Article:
The research analysed the audience perception of political programmes of Globe FM and Bauchi Radio Corporation AM during the 2015 Presidential election in Nigeria. The study was limited in scope to the area of coverage of the two broadcast stations situated in Bauchi metropolis, although, the later has twelve community radio (FM stations) as BRC sub-stations across the Bauchi State. Since it is very difficult if not impossible to cover the entire population. Therefore, the research was confined within the selected local government Areas in the two selected states who clearly and regularly listened to the political programmes of Globe FM and Bauchi Radio Corporation (AM). The selected Local Government Areas are:-Ganjuwa Local Government Area of Bauchi state and Potiskum Local Government Area of Yobe State. These local governments were carefully selected from the two states as they were then governed by two different political parties. The study also measured effectiveness of the two main political programmes (Gafiligadoki of Globe FM and Maji ma gani of BRC). These programmes shared the same duration, airing at prime times and broadcasting five days in a week.
The study also will be restricted to presidential election of 2015 with respondents drawn only from the above mentioned local government areas. It is important to note that the study will be confined within the period of campaign as stated by the Independent National Electoral Commission (INEC) i. e 90 days before the polling day as stated by the electoral act “—–the period of campaigning in public by every political party shall commence 90 days before polling day and end 24 hours prior to that day” (Federal Republic of Nigeria, 2010).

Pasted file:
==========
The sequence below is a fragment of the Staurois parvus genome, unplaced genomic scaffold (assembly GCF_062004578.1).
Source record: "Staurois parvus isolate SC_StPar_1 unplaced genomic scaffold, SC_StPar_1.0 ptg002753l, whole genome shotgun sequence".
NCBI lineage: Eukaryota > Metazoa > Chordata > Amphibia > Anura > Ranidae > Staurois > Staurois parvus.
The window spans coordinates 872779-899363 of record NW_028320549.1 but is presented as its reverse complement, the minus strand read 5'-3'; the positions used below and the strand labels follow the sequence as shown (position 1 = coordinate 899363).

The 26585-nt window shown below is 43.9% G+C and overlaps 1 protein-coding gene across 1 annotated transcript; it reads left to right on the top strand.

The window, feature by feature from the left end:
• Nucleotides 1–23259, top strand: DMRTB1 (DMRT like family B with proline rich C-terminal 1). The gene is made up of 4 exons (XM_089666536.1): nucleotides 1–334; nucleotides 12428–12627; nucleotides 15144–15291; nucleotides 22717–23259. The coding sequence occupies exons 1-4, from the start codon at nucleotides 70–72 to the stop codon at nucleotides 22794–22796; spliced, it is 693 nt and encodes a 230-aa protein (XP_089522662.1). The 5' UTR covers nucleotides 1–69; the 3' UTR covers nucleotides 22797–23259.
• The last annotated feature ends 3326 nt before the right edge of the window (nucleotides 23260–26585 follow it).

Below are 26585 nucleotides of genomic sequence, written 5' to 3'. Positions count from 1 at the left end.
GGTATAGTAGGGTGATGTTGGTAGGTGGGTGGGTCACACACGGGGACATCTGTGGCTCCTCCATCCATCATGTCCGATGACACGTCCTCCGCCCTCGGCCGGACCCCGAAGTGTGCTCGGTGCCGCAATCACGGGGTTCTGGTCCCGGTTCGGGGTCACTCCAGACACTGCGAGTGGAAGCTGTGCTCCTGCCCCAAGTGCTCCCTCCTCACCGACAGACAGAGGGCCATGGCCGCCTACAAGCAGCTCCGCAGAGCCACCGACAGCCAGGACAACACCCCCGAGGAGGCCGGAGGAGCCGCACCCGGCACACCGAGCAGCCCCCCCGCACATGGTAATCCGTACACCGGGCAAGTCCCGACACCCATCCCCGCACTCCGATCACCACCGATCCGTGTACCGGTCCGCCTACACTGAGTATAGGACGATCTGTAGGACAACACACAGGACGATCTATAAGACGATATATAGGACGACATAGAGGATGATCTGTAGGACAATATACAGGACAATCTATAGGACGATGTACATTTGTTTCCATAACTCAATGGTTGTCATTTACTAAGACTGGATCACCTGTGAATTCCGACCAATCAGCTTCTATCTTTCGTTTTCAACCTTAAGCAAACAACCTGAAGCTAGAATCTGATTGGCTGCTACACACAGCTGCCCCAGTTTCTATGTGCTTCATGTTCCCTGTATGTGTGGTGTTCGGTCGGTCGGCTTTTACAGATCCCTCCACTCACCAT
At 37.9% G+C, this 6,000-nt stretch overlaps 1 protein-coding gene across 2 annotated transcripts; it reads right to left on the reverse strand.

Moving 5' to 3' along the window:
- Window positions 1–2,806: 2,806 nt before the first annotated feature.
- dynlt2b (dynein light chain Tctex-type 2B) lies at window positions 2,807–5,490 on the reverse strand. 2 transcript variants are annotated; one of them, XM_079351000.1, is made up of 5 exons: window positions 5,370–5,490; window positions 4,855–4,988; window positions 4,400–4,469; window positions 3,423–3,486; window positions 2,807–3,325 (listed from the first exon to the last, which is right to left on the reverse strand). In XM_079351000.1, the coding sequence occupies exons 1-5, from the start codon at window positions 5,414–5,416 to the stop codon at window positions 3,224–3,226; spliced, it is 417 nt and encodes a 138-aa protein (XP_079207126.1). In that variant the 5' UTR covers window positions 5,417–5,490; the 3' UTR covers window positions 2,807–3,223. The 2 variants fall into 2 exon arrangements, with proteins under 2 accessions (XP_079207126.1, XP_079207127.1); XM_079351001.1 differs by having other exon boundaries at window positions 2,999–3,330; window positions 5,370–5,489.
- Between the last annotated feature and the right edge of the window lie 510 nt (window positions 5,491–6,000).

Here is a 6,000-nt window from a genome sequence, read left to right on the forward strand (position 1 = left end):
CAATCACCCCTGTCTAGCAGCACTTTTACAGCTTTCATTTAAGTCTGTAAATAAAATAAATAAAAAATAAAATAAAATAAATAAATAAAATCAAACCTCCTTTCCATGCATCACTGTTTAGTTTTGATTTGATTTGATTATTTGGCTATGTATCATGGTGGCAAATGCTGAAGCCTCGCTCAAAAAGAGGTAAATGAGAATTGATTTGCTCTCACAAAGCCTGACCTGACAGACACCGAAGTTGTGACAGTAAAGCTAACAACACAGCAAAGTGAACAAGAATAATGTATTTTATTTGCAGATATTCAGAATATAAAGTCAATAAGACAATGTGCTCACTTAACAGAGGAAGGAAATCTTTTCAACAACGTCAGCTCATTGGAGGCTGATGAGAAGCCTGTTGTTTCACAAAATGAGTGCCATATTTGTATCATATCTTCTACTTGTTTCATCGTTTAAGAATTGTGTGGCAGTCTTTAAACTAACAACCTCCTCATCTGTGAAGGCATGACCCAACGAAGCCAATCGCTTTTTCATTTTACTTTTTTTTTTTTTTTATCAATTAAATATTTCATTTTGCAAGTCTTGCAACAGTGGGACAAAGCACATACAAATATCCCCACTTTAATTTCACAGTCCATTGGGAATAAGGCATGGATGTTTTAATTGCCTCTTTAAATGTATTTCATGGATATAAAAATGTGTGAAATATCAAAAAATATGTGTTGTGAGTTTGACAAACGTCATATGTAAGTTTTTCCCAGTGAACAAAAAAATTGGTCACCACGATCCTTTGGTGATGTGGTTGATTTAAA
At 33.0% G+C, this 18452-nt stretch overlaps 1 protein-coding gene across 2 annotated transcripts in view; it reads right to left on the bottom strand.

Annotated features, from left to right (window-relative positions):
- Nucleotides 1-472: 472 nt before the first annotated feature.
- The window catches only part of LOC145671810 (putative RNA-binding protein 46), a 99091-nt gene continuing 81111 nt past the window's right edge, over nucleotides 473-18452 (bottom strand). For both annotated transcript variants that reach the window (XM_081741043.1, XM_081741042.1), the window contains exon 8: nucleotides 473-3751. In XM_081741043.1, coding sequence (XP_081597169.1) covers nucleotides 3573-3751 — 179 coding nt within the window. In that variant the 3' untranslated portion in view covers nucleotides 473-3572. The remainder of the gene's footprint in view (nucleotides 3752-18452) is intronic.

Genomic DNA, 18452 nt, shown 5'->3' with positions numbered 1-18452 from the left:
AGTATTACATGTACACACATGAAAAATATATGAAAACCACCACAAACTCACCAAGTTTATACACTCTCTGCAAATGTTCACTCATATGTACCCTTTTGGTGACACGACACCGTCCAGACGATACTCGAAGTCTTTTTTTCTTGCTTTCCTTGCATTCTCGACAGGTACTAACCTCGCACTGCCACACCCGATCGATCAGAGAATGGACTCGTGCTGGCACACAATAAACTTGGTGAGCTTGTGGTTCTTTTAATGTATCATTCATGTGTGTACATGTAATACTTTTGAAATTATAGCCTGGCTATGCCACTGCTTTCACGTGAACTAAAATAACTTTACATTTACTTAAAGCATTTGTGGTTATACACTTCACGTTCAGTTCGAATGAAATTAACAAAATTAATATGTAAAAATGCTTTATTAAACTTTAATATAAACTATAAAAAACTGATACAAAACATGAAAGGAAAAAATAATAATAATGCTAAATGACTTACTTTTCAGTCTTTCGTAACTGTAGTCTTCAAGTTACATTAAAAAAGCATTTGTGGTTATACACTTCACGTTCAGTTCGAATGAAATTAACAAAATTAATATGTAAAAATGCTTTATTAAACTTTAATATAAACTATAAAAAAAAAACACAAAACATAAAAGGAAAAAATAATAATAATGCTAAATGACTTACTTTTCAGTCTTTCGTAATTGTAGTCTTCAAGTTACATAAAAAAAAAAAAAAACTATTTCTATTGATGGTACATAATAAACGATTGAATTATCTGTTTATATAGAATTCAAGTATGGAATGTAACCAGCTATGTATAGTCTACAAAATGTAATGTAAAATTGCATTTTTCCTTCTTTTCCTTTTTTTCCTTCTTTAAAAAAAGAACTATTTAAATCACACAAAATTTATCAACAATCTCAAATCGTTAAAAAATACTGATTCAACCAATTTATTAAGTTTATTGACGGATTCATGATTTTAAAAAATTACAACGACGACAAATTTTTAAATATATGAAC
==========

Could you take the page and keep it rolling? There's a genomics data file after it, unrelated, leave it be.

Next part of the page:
Mass Media:- This is collective name given to channels and means of of dissemination of information, but for the purpose of this research it specifically refers to Radio
Radio: – Referred to channels and means of using electro imaginative waves to orally disseminate political information.
Audience:- Means dispersed, heterogeneous, large and anonymous listeners of political programmes on Globe FM (98.5) and Bauchi Radio Corporation (BRC) during the 2015 Presidential election in Nigeria.
Perception:- Referred to how audience understand and interpret the concept of the political programmes aired by Globe FM and Bauchi radio Corporation (BRC) during the 2015 Nigeria’s Presidential election.
Political Programmes:- Means individual packages or materials produced and transmitted by The Globe FM (98.5) and Bauchi Radio Corporation (BRC) during the 2015 Nigeria’s Presidential election. These packages or materials depend on the activities of political parties, electoral bodies, local, state and federal governments, officials of government at all levels and politicians.
Election:- Referred to the entire process of choosing Nigeria’s president conducted on 28th March, 2015.